This scene is the culminating point of the life of the explorer, whose story is depicted in the series of eight panels forming the body of the doors. This series begins with the lowest panel, at the left hand of the spectator. In the order of the series the scenes are as follows : Columbus presents the plan of his proposed expedition before a company of learned monks, in the monastery of Saint Stephen at Salamanca; Columbus receives hospitality at the convent of Saint Maria de la Rabida, near Palos, and enlists in his cause the prior Perez, the former confessor of Queen Isabella; Columbus receives his commission as admiral from the hands of Ferdinand and Isabella, at Granada; the departure of the fleet from Palos, for the first voyage; voyages among the islands of the New World, and capture of the natives ; triumphant return of Columbus and honours at Barcelona; arrival of Columbus, in chains, at Cadiz, after the third voyage, and in consequence of malicious reports sent to the court by his enemies; the death of Columbus.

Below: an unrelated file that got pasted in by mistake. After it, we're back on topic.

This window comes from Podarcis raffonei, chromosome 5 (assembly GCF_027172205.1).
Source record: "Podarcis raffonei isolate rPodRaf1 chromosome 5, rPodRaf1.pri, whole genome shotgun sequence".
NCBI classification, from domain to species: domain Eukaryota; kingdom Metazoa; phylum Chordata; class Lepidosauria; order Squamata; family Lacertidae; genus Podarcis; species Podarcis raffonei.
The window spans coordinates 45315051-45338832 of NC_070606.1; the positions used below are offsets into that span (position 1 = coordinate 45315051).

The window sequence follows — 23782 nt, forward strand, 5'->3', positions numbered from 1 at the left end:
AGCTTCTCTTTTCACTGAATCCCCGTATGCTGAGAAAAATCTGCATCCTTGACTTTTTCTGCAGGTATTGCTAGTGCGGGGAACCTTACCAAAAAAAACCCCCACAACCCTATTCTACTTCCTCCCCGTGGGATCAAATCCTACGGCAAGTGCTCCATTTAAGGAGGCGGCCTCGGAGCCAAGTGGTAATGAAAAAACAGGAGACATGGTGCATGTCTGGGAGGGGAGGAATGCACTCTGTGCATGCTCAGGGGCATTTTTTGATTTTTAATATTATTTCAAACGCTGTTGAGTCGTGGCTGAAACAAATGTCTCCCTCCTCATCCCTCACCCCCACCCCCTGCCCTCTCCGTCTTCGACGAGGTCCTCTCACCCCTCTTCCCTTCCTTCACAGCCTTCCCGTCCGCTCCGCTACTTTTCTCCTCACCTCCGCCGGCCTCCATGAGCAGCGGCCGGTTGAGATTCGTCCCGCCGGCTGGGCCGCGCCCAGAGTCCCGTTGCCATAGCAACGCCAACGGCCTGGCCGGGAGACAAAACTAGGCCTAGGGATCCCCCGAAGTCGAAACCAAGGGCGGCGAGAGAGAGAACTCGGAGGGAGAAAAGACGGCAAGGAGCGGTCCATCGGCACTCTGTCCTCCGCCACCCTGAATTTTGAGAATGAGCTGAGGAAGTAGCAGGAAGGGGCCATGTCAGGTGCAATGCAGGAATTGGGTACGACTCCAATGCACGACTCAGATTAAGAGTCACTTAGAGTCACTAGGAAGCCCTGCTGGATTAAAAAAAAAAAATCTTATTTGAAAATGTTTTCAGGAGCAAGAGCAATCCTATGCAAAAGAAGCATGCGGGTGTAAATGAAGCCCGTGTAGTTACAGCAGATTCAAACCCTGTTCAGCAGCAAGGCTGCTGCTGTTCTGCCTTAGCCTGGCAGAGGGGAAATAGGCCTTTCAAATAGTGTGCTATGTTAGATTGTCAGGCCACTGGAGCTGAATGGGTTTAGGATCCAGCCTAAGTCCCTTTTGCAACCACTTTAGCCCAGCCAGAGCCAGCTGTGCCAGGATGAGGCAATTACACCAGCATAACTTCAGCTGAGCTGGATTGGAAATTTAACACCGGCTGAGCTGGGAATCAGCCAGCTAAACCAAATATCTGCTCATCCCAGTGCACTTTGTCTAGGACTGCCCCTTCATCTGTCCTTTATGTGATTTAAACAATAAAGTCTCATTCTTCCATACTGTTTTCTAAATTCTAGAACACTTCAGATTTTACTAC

The stiles, on each side of the panels, are divided by small niches, in which are placed sixteen statuettes representing the personages who were connected with the early history of the New World : the sovereigns — Alexander VI of Rome, Ferdinand and Isabe’llla of Spain, Charles VIII of France, John II of Portugal, Henry VII of England; the friends and patrons of Columbus — Cardinal Mendoza, Lady Beatriz de Bobadilla, Juan Perez de Marchena, prior of La Rabida; the companions of the discoverer and conquerors of the New World Pinzon, captain of thei ” Pinta,” Bartholomew Columbus, Ojeda, Vespucci, Cortez, Balboa, and Pizarro. The bronze frame contains emblematic figures of Asia, Europe, America, and Africa.